RED LAKE FALLS, Minn. – Chris Ingraham didn’t exactly get off on the right foot with his future neighbors.
There are better ways to ingratiate yourself, after all, than calling their corner of Minnesota “the absolute worst place to live in America.”
But the Washington Post reporter has more than mended fences. All it took was moving his family there.
“A week after they moved in I felt like they were already part of the community,” says Melissa Benoit, one of Chris’ forgiving neighbors.
Chris, his wife Briana and the couple’s three-year-old twins Jack and Charles, moved to Red Lake Falls last spring, six months after Chris created a social media squall by outing Red Lake County as the nation’s worst place to live, based on government data measuring factors like scenery and climate.
This fall Chris shot a deer, just the latest sign of how much life has changed for the former east coaster.
“My D.C. friends are probably going to cocktail parties and what not right now, and I'm standing here with sugar beets and a whole pile of gourds,” laughs Chris, standing on his lawn near a corn shock and a harvest bounty dropped off by various new friends and neighbors.
It’s a far cry from the barrage of angry Tweets unleashed on Chris after his initial article.
As someone who grew up in the heart of "ugly country" on this map, I hereby declare this map garbage. https://t.co/wlOYnvYgcY— Matt Privratsky (@MattPrivratsky) August 17, 2015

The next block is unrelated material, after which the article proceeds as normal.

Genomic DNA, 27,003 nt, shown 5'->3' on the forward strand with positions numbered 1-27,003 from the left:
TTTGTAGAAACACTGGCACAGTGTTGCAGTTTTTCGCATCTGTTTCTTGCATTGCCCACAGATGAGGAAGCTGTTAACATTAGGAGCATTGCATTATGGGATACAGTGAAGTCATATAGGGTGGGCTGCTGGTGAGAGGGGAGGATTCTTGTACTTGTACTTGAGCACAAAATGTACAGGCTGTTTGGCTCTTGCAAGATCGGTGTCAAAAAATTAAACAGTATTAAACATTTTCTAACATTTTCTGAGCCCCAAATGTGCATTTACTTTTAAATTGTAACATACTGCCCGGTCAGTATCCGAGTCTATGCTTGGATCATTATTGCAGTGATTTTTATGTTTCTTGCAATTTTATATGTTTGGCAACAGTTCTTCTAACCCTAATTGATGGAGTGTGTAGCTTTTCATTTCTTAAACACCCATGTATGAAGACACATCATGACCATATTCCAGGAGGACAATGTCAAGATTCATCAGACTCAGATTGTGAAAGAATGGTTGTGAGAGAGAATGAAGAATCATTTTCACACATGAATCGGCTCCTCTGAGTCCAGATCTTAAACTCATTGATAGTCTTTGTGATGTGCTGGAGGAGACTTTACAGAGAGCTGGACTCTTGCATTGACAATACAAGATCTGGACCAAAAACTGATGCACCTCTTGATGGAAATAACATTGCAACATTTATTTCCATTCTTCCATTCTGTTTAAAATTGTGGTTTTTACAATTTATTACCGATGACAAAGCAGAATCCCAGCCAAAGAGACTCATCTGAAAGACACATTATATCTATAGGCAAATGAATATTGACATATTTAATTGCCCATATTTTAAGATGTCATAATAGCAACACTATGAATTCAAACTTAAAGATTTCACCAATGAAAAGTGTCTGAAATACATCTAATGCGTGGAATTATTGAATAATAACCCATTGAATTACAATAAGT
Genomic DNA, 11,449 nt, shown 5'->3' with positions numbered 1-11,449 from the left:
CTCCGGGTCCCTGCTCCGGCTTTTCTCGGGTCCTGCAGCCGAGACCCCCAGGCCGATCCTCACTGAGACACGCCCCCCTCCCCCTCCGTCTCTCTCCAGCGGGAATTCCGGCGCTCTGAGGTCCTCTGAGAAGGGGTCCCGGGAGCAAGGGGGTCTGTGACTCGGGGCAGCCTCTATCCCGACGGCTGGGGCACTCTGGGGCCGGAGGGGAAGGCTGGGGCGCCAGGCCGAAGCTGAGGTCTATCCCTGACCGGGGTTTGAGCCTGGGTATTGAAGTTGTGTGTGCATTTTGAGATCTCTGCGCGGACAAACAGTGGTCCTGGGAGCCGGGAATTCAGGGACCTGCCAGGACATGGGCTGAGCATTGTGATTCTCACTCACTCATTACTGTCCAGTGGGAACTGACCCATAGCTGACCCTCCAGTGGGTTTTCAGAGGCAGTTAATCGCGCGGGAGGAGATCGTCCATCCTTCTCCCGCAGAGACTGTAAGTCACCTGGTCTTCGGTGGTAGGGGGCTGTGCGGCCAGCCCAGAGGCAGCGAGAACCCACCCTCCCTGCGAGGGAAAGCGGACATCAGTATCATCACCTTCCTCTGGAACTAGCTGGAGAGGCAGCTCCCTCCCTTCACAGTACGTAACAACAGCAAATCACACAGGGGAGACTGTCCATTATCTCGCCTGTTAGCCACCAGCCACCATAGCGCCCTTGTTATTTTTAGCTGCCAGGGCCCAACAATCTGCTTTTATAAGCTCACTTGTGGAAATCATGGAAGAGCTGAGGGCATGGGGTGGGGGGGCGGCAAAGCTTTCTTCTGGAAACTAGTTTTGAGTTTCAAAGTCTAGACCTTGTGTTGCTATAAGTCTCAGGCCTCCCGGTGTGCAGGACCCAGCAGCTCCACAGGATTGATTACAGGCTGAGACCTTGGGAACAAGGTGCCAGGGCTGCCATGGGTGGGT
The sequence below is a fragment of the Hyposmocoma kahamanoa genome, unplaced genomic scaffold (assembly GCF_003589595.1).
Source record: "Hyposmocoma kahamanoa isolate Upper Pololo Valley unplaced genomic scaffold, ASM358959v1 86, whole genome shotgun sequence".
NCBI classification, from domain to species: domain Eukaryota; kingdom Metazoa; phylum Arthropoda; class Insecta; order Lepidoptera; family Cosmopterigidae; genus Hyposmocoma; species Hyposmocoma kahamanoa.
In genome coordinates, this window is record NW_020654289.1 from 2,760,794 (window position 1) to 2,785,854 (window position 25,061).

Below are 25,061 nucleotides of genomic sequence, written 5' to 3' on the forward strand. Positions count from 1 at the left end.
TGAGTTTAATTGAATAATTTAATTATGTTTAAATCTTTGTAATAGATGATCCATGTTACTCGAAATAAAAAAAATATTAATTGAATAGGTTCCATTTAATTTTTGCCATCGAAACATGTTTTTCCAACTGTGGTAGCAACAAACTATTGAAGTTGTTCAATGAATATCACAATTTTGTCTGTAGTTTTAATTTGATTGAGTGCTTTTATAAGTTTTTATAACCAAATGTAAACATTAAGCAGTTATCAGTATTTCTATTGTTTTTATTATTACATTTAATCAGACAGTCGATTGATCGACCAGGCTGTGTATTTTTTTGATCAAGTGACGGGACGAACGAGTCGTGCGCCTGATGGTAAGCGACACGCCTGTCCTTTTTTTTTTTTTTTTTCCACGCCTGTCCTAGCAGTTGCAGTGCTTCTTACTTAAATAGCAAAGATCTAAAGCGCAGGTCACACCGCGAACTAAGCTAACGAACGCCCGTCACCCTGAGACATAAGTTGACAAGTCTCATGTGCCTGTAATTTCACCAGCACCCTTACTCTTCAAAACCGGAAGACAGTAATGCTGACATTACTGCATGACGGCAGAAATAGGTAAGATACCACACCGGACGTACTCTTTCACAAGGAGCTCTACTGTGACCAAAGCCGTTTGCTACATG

“It was almost immediate,” says Chris, remembering the blowback.
Campground owner Jason Brumwell saw it from the Red Lake Falls side. “The word was this guy was an idiot,” he laughs, looking back.
But Jason – not being a tar and feathers kind of guy – instead invited Chris to come for a visit. Chris accepted, despite his wife’s best instincts.
“I thought it was some kind of trap,” laughs Briana.
Concerns were allayed when Chris pulled up to the county courthouse and was greeted by a crowd of welcoming people and the high school drill team.
“Don't have to worry about pitchforks,” Chris remembers thinking. “Things are going to be okay.”
Jason and other local boosters escorted Chris around the county, introducing him not only to pretty scenery but some darn nice people – which would come into play a few weeks later when Chris and Briana were discussing a reoccurring family quandary, in the presence of Chris’ mother.
The family of four had outgrown its tiny row house – at the same time Briana was wanting to leave her job with the Social Security Administration to raise Jack and Charles.
“My mom was like, ‘Why don't you think about going to that nice town that you visited just a few weeks ago. Wouldn’t that be fun? Those people seemed so nice,’” says Chris, recalling the conversation.
Chris and Briana laughed it off at first, but the more they thought about moving to Red Lake County, the more it made sense.
The house the Ingraham's bought in Red Lake Falls has given them more than twice the space, at half the price of their Maryland row house.